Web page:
As the U.S. Congress continues negotiations on approving the stalled border security deal and military aid package for key allies, U.S. President Joe Biden can act today – with or without Congress – to make Russia pay in some measure for its heinous crimes against Ukraine. The U.S. State Department should, without delay, designate the Russian Federation as a state sponsor of terrorism (SST), officially classifying Russia among its closest global allies: Cuba, Iran, North Korea, and Syria.
The case for Russia’s designation is clear. In the days surrounding New Year’s alone, Russia fired 500 missiles and drones over primarily civilian targets in Ukraine, killing dozens and injuring hundreds more. The indiscriminate bombardments hit schools, shopping malls, kindergartens, and hospitals (including a maternity ward in the city of Dnipro), as well as critical infrastructure like gas and power lines, which have no military value and are off-limits under the international laws of war. Some of these missiles were delivered from North Korea, in violation of multiple UN Security Council resolutions that Russia itself supported but now has gravely violated.
The SST label applies to countries that have “repeatedly provided support for acts of international terrorism” and would trigger penalties such as a ban on defense sales and prohibit the sale of dual-use items. Other sanctions could also be enhanced, including designating and blocking Russian officials’ assets and banning them from entering the United States. Many of these penalties already apply to Russia, especially since the start of the full-scale invasion of Ukraine.
More importantly, designating Russia as an SST would show that, despite our internal political differences, the United States still cares when a dictator repeatedly and purposefully commits heinous acts and will take all appropriate action to call out and deter such behavior. It would also be a strong statement of support for a democratic ally at perhaps the most difficult period in its modern history.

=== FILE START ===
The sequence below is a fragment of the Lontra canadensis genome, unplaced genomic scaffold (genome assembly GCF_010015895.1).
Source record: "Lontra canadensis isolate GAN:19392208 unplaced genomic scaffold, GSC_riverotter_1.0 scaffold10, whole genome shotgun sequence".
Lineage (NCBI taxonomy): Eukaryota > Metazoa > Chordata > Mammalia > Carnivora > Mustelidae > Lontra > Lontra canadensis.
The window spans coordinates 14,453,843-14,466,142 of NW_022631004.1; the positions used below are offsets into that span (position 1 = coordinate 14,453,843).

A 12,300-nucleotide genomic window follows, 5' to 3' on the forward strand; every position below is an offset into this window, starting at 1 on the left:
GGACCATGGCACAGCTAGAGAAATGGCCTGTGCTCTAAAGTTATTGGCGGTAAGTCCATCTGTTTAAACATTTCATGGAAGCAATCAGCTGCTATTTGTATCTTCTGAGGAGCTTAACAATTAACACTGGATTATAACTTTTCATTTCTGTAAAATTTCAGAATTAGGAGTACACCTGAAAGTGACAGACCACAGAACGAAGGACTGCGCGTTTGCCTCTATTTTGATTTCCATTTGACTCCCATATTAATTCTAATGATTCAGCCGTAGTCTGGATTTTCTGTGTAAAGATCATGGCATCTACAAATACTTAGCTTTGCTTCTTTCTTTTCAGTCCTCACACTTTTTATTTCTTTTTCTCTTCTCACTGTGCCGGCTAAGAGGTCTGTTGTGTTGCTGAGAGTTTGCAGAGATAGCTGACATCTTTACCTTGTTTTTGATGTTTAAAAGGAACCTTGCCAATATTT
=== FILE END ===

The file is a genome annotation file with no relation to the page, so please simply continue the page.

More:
The SST designation could certainly trigger consequences from Russia, such as the Kremlin ending talks on releasing American hostages held in Russia or even suspending diplomatic relations with the United States. But if the Kremlin hasn’t done this yet after American-made and -supplied weapons caused the demise of over 300,000 of its troops, Moscow is unlikely to take such a step after an SST designation.
The SST is also one issue where Congress and the administration would be closely aligned. During my time in the Senate, I spearheaded bipartisan legislation that would support such a designation. In 2022, a similar resolution by Republican Senator Lindsay Graham of South Carolina and Democratic Senator Richard Blumenthal of Connecticut passed the Senate. Moreover, the European Parliament applied the label to Russia in November 2022, setting a notable precedent.
The arguments against applying such a toxic label need to be taken seriously, but the benefits far outweigh those concerns, given Russia’s continued pattern of terroristic behavior and crimes against humanity going back decades, from heinous abuses in Chechnya in the 1990s to Georgia, Syria, and now Ukraine.
Make no mistake: The SST designation isn’t a substitute for Congress speedily approving the desperately needed assistance package to Ukraine and other allies as soon as possible. While the Europeans have significantly stepped up their support for Ukraine – and should do more – they cannot carry this burden alone. A united front for Ukraine is especially vital as China, led by fellow dictator Xi Jinping, has doubled down on his support for the Kremlin.
When Russia is launching daily massive, deadly attacks against a major European country, it should be a bipartisan matter for us to take every and all action to help Ukraine and to deter Russia – and to do so now.
Editor’s Note: The opinions expressed in the op-ed section are those of the authors and do not purport to reflect the views of the Kyiv Independent.